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Todd Pitlik: humanely protecting the skies around LAX

August 22, 2009 |  8:36 pm


Earlier this year a flock of wild geese met their demise when they crossed the path of a US Airways jet that quickly crash-landed in the Hudson River.  Many looked at that incident as a rarity, but there is an encounter between an animal and a commercial plane at LAX almost every week, on average. People like Todd Pitlik of the USDA are paid to minimize such incidents.

His job is to control the wildlife populations at LAX, where more than 940 animal strikes involving commercial aircraft were reported between 1990 and 2008. About 4% of the collisions caused substantial damage to engines, wings and fuselages.

Pitlik's work isn't easy. LAX's 3,500 acres just east of the Pacific Ocean contain a menagerie of birds and small mammals that inhabit the drainage ditches, trees, dunes and grassy flats that surround the four runways of the nation's third-busiest airport.

Red foxes dash across the tarmac. Kestrels hover along the final approaches. Sea gulls rummage for scraps of food while red tail hawks and peregrine falcons dive for live prey. One year, young pelicans that had eaten toxic algae and fish were dropping on the runways.

"Wildlife situations can be unpredictable and potentially dangerous," said Pitlik, 46, who has worked at LAX since the late 1990s. "It is important to minimize the risk and liability, but it's also important to take care of the wildlife."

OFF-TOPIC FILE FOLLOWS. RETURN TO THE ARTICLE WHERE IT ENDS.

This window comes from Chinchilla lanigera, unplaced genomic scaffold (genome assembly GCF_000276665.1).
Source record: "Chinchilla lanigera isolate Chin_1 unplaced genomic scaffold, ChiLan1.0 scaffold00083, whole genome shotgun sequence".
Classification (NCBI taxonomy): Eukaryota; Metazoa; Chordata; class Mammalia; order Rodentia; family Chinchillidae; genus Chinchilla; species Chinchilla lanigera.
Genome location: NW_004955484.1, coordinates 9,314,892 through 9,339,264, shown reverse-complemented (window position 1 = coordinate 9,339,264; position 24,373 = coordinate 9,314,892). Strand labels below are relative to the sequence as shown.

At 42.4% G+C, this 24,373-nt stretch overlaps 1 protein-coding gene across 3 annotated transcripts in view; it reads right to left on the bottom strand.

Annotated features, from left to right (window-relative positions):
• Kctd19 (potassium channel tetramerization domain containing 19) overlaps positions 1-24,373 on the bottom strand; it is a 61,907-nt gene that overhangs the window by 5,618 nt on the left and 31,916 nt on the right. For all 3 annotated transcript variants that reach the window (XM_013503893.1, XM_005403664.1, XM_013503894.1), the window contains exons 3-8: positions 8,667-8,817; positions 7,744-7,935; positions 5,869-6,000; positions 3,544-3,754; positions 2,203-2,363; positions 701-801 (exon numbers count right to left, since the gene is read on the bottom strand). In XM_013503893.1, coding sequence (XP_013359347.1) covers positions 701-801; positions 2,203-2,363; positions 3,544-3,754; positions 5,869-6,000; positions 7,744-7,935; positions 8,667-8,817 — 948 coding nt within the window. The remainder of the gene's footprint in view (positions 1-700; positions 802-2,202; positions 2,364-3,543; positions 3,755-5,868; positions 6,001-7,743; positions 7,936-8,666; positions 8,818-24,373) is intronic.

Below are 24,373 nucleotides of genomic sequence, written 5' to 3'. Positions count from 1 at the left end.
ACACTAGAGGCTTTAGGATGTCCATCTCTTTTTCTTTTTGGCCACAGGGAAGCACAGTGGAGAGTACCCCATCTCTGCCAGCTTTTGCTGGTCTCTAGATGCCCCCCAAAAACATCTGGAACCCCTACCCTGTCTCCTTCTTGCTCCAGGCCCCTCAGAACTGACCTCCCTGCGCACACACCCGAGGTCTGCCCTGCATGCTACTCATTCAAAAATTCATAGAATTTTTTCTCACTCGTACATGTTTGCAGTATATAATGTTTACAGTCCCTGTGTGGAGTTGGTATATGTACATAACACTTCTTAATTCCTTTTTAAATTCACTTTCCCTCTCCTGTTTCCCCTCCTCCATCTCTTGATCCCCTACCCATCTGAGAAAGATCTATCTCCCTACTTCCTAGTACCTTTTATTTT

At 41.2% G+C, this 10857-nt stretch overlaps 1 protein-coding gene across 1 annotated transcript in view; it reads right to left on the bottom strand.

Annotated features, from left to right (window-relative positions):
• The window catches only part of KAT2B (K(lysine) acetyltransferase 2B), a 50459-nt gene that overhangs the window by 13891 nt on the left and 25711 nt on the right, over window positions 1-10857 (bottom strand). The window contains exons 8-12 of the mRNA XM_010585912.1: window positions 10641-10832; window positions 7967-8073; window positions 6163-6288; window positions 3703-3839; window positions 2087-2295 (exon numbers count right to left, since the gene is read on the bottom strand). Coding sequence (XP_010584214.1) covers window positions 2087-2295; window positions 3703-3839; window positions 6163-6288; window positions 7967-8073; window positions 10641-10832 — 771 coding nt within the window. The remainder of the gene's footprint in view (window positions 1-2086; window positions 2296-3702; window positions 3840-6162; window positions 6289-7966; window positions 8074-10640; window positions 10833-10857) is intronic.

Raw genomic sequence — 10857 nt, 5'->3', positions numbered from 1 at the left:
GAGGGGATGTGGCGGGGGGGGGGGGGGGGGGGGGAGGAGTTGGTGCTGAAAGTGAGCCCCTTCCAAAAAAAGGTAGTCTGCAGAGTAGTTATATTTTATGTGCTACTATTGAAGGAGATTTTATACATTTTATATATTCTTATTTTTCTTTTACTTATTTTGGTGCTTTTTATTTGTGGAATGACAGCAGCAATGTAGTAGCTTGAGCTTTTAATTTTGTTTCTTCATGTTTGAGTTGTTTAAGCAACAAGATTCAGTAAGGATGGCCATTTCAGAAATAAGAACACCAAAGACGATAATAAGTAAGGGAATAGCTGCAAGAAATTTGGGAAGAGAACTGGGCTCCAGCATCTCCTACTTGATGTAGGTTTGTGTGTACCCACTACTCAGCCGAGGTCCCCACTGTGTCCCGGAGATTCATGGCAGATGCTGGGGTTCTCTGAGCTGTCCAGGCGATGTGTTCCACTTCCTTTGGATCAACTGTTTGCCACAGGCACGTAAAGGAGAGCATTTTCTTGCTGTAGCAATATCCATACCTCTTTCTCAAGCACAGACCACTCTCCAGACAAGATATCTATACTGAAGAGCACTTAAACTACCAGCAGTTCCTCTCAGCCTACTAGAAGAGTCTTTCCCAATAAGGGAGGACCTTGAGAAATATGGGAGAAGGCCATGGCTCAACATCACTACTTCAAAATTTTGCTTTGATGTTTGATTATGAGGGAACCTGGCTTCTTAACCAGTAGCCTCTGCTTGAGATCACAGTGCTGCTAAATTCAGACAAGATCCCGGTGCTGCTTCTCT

What does Pitlik do with some of the birds he traps? He gives the falcons and hawks to South Bay Wildlife Rehab, a local non-profit that cares for orphaned and injured birds and other animals.

Click here to read the whole article about LAX and its challenges with wildlife; it is currently the most-e-mailed story of the day.

-- Tony Pierce

USDA wildlife biologist Todd Pitlik holds a red-tailed hawk that was captured in a trap at LAX on July 8, 2009. Pitlik is responsible for controlling the bird, mammal and reptile populations at LAX, the nation's third-busiest airport. The hawk is tagged and will be relocated. Pitlik's work is designed to prevent the type of problem that forced a US Airways A320 into the Hudson River a few months ago. (Francine Orr / Los Angeles Times)

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